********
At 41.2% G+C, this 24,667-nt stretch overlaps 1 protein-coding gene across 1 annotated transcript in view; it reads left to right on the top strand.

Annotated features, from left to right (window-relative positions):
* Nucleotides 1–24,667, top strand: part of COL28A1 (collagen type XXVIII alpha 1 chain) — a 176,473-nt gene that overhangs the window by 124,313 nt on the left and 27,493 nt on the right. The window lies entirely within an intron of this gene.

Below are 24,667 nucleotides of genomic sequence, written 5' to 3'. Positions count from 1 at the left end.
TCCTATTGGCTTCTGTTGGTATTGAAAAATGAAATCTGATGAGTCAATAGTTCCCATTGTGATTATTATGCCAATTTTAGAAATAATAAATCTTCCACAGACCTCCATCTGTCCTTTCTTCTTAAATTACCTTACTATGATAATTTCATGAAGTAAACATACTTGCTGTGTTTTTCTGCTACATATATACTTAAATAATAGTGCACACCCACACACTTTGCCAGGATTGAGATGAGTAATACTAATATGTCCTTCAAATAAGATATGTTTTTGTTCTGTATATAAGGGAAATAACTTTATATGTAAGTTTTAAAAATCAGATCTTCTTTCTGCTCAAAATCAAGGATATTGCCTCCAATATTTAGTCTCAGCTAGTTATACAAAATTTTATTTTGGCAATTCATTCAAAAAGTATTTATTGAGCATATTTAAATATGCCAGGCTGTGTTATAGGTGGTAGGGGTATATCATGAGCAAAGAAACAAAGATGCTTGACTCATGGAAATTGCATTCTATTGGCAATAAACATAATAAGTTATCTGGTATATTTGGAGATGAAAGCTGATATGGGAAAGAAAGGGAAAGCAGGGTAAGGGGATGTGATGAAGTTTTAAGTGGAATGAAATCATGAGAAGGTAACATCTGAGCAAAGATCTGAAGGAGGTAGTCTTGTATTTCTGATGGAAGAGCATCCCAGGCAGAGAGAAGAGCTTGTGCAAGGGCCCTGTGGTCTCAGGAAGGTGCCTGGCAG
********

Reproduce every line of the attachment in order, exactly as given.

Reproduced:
At 41.2% G+C, this 24,667-nt stretch overlaps 1 protein-coding gene across 1 annotated transcript in view; it reads left to right on the top strand.

Annotated features, from left to right (window-relative positions):
* Nucleotides 1–24,667, top strand: part of COL28A1 (collagen type XXVIII alpha 1 chain) — a 176,473-nt gene that overhangs the window by 124,313 nt on the left and 27,493 nt on the right. The window lies entirely within an intron of this gene.

Below are 24,667 nucleotides of genomic sequence, written 5' to 3'. Positions count from 1 at the left end.
TCCTATTGGCTTCTGTTGGTATTGAAAAATGAAATCTGATGAGTCAATAGTTCCCATTGTGATTATTATGCCAATTTTAGAAATAATAAATCTTCCACAGACCTCCATCTGTCCTTTCTTCTTAAATTACCTTACTATGATAATTTCATGAAGTAAACATACTTGCTGTGTTTTTCTGCTACATATATACTTAAATAATAGTGCACACCCACACACTTTGCCAGGATTGAGATGAGTAATACTAATATGTCCTTCAAATAAGATATGTTTTTGTTCTGTATATAAGGGAAATAACTTTATATGTAAGTTTTAAAAATCAGATCTTCTTTCTGCTCAAAATCAAGGATATTGCCTCCAATATTTAGTCTCAGCTAGTTATACAAAATTTTATTTTGGCAATTCATTCAAAAAGTATTTATTGAGCATATTTAAATATGCCAGGCTGTGTTATAGGTGGTAGGGGTATATCATGAGCAAAGAAACAAAGATGCTTGACTCATGGAAATTGCATTCTATTGGCAATAAACATAATAAGTTATCTGGTATATTTGGAGATGAAAGCTGATATGGGAAAGAAAGGGAAAGCAGGGTAAGGGGATGTGATGAAGTTTTAAGTGGAATGAAATCATGAGAAGGTAACATCTGAGCAAAGATCTGAAGGAGGTAGTCTTGTATTTCTGATGGAAGAGCATCCCAGGCAGAGAGAAGAGCTTGTGCAAGGGCCCTGTGGTCTCAGGAAGGTGCCTGGCAG